That's great in theory, I suppose. However, in practice, the only individuals who consistently played the games in such a manner were psychopaths and economists! When the games were played by the experimenters' secretaries, they always chose the mutually beneficial trust scenario, that is, the normal, human response. And while these theories of economic and political "freedom" were embraced by politicians such as Margaret Thatcher and continue to determine economic and government policies in Western societies, as Curtis concludes, when they are put into practice they actually lead to "corruption, rigidity, inequality." See how far Timmy's bug can spread?

As can be seen by the names mentioned above (Machiavelli, Hobbes, Marx, etc.), the view of humanity as nothing but selfish imps has long held sway. Religious traditions have taught their believers to view themselves as "special" and set apart from the rest of humanity, which is seen as wretched, brutish, amoral, and Godless. (In other words, Homo economicus-lite; only the others are evil.) It is so universal that it seems to be a rule among religious sects, whether in the Talmudic view of goyim, the Christian view of the "un-saved", or the Muslim view of the kafir. So, too, in political theories. As the game theory tests showed in The Trap, normal people tend trust one another. It is what Hare called our "intra-species predator" - psychopaths - who are themselves distrustful by nature, and who then inspire distrust in others; it is they who are selfish, and inspire selfishness in others; and it is they who wish to be the ones controlling the 'rabble of humanity'.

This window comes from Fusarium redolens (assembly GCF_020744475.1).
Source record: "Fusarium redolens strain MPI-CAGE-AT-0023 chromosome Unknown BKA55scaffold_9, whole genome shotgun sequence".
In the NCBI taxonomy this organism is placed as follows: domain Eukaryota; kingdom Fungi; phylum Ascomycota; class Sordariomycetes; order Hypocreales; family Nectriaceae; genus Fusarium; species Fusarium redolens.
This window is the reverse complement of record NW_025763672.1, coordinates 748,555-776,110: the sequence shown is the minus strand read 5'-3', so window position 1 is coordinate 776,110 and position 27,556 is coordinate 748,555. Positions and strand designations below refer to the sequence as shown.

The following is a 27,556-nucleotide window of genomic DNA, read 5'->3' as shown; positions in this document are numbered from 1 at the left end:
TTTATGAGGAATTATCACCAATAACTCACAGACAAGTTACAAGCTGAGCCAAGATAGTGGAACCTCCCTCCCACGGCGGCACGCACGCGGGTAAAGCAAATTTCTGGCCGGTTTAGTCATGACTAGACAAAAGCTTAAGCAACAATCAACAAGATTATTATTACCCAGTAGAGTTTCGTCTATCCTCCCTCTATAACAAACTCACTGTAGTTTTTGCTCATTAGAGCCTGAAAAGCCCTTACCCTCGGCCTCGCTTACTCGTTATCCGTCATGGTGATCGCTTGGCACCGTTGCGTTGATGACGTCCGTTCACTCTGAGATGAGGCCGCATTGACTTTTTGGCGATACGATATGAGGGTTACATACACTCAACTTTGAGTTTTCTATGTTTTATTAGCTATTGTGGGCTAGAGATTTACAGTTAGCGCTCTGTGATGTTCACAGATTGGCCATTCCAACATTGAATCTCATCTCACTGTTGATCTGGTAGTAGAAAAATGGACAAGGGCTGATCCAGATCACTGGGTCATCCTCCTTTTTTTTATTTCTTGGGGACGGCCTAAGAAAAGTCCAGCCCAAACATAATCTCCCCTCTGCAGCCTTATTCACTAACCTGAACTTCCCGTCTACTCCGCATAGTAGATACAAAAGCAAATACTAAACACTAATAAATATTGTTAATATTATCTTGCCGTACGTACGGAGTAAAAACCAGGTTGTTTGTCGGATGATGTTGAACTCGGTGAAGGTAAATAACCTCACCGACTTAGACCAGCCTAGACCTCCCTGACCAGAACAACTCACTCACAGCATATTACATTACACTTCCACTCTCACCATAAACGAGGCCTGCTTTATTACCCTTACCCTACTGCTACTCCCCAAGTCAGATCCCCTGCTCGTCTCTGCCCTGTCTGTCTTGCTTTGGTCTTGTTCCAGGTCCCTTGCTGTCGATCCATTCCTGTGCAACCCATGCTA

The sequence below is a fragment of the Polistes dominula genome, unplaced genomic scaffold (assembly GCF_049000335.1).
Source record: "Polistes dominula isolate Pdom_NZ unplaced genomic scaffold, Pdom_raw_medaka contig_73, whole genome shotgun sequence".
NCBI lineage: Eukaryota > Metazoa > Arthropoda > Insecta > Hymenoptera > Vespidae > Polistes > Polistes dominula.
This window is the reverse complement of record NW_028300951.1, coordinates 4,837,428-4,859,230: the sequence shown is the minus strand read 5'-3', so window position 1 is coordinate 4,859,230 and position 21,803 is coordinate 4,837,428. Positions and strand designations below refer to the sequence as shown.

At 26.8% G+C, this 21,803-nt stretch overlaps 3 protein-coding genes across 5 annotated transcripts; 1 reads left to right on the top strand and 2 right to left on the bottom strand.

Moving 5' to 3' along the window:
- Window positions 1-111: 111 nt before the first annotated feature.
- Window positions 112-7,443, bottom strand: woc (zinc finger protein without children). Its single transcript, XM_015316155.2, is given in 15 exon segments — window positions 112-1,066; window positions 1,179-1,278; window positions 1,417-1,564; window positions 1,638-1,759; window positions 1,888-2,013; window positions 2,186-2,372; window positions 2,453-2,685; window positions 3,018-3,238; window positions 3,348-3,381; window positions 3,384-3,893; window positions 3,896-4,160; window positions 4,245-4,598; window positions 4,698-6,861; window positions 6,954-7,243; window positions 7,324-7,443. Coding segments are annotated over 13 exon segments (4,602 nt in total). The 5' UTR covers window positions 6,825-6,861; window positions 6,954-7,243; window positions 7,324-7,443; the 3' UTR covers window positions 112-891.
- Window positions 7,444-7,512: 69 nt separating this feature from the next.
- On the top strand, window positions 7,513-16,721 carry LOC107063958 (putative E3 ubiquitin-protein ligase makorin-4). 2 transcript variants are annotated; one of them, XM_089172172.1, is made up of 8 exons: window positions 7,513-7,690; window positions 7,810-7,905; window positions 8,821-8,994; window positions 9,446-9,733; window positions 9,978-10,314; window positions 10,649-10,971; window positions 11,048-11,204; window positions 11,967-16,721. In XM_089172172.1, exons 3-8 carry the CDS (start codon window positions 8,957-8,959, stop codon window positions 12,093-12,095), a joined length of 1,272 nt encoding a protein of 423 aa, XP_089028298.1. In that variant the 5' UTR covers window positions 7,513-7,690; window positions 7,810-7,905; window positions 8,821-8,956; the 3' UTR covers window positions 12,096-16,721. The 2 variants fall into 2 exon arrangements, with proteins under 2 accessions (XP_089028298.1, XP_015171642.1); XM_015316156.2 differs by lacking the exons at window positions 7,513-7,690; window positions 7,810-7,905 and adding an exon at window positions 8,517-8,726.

And when we take a hard look at the laws and cultural norms that these pseudo-people promote (and which we take for granted), we see that they're most often based on this imaginary, invented, simplified view of human nature. It's everywhere we look. In his book Lie Detectors: A Social History, Kerry Segrave documents some of the absurd methods of lie detection used in our history. For example, from ancient India and Iran to Europe of the Middle Ages, methods such as the "red-hot iron ordeal", where the accused is found guilty if he suffers burns from a red-hot piece of metal, have been used as methods for lie detection. Obviously both the guilty and innocent will be burned, but authorities defended their techniques with any number of cockamamie explanations. In the present day, torture techniques whose true nature is softened by euphemisms such as "advanced interrogation techniques" are used to break down the accused to the point where they will confess to anything, as was the case with alleged 9/11 "mastermind" Khalid Sheikh Mohammed, who was waterboarded 183 times in a single month. Mohammed confessed to a litany of crimes, which included targeting a bank founded four years after his arrest. The applications aren't always so extreme, however. In court, jurors easily doubt the testimony of a seemingly 'mentally-imbalanced' (i.e. emotional) person, especially when it is his or her word against a cool-headed, well-respected psychopath who lies with ease and absolute certitude. The injustice of the situation, and the unbelievable chutzpah displayed by the psychopath, is enough to drive an innocent party into an emotional fit, ruining their credibility.